Managing risk and design responsibility in energy projects and the FIDIC contract
Managing risk and design responsibility in energy projects and the FIDIC contract

The following Construction guidance note provides comprehensive and up to date legal information covering:

  • Managing risk and design responsibility in energy projects and the FIDIC contract
  • What are the perceived and real risks for energy projects?
  • A consideration of risk allocation in the FIDIC Silver Book
  • Practical points for energy project risk management

Energy projects involve both perceived and real risks that impact on cash flow, availability, performance and profit and influence investment decisions. The risks are associated with environmental, technological, financial, political and commercial issues depending on the type of energy project. It is critical to identify, address and mitigate the risks as far as possible in order to achieve a viable and bankable energy project.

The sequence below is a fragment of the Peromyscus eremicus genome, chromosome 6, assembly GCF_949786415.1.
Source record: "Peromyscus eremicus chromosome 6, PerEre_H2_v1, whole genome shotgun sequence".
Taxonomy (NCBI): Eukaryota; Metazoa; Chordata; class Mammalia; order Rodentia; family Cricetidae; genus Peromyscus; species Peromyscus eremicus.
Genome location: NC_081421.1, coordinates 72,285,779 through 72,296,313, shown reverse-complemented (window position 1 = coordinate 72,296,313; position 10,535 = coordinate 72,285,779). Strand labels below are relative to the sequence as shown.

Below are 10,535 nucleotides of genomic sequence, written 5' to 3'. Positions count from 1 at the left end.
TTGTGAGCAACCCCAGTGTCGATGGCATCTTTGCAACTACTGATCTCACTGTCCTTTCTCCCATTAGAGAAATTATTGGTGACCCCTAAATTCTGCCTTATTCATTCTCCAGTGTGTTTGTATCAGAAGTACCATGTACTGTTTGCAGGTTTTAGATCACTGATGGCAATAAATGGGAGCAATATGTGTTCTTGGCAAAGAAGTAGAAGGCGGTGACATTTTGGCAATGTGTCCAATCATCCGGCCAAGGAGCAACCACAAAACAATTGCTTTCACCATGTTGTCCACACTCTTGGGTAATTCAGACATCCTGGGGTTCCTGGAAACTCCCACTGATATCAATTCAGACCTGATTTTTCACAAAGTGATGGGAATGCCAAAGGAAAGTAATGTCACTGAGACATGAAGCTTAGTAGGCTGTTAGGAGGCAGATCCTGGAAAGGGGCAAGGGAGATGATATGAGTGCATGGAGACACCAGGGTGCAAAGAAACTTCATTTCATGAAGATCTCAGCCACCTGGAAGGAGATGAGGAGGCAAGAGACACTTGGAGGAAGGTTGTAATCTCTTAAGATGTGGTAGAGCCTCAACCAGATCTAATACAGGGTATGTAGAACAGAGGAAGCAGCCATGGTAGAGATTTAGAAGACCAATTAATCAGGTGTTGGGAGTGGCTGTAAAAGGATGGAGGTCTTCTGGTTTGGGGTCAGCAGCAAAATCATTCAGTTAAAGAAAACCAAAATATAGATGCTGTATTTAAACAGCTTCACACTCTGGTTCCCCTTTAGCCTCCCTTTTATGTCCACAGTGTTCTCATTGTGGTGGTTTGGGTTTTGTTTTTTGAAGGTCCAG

This Practice Note explores the perceived and real risks facing energy projects, design responsibility under the FIDIC Silver Book 1999 and 2017 editions (an engineering, procurement and construction (EPC) contract commonly used on energy projects) and practical ways to reduce risks on an energy project. For a detailed introduction to the Silver Book, see Practice Notes: FIDIC contracts—introduction to the Silver Book 1999 and FIDIC contracts—introduction to the Silver Book 2017.

What are the perceived and real risks for energy projects?

Projects are more likely to run smoothly and cost efficiently if risk is allocated and addressed from the outset. The table below considers some of the risks associated with various energy projects.

Type of energy project Risks and issues
Wind farm • long lead-in ordering times for turbine component parts meaning draw-down